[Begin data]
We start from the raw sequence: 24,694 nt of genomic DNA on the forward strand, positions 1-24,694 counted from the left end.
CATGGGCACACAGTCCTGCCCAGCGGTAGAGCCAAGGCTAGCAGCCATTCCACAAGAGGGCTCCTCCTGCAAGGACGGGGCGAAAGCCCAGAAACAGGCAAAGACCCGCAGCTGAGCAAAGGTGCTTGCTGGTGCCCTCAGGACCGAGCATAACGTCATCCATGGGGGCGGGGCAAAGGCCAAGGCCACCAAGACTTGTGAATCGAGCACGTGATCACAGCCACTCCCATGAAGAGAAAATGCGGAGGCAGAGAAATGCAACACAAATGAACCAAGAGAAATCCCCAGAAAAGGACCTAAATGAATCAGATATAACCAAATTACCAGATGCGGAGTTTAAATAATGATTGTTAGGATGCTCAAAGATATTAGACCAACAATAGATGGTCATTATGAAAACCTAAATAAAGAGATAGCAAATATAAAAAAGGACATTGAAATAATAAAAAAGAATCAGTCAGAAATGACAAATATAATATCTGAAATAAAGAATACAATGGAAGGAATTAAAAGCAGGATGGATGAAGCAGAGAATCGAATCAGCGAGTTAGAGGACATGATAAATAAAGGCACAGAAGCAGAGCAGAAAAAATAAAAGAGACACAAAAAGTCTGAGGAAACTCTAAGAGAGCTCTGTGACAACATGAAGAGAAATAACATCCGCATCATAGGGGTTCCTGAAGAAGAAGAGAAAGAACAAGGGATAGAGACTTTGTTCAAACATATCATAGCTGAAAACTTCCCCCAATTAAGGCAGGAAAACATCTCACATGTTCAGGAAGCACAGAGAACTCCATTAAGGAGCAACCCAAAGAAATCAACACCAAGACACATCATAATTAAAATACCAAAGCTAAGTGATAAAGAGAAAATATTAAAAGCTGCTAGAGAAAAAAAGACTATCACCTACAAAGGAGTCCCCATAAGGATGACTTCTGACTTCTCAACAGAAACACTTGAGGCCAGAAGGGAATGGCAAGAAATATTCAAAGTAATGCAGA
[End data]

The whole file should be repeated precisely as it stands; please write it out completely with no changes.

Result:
We start from the raw sequence: 24,694 nt of genomic DNA on the forward strand, positions 1-24,694 counted from the left end.
CATGGGCACACAGTCCTGCCCAGCGGTAGAGCCAAGGCTAGCAGCCATTCCACAAGAGGGCTCCTCCTGCAAGGACGGGGCGAAAGCCCAGAAACAGGCAAAGACCCGCAGCTGAGCAAAGGTGCTTGCTGGTGCCCTCAGGACCGAGCATAACGTCATCCATGGGGGCGGGGCAAAGGCCAAGGCCACCAAGACTTGTGAATCGAGCACGTGATCACAGCCACTCCCATGAAGAGAAAATGCGGAGGCAGAGAAATGCAACACAAATGAACCAAGAGAAATCCCCAGAAAAGGACCTAAATGAATCAGATATAACCAAATTACCAGATGCGGAGTTTAAATAATGATTGTTAGGATGCTCAAAGATATTAGACCAACAATAGATGGTCATTATGAAAACCTAAATAAAGAGATAGCAAATATAAAAAAGGACATTGAAATAATAAAAAAGAATCAGTCAGAAATGACAAATATAATATCTGAAATAAAGAATACAATGGAAGGAATTAAAAGCAGGATGGATGAAGCAGAGAATCGAATCAGCGAGTTAGAGGACATGATAAATAAAGGCACAGAAGCAGAGCAGAAAAAATAAAAGAGACACAAAAAGTCTGAGGAAACTCTAAGAGAGCTCTGTGACAACATGAAGAGAAATAACATCCGCATCATAGGGGTTCCTGAAGAAGAAGAGAAAGAACAAGGGATAGAGACTTTGTTCAAACATATCATAGCTGAAAACTTCCCCCAATTAAGGCAGGAAAACATCTCACATGTTCAGGAAGCACAGAGAACTCCATTAAGGAGCAACCCAAAGAAATCAACACCAAGACACATCATAATTAAAATACCAAAGCTAAGTGATAAAGAGAAAATATTAAAAGCTGCTAGAGAAAAAAAGACTATCACCTACAAAGGAGTCCCCATAAGGATGACTTCTGACTTCTCAACAGAAACACTTGAGGCCAGAAGGGAATGGCAAGAAATATTCAAAGTAATGCAGA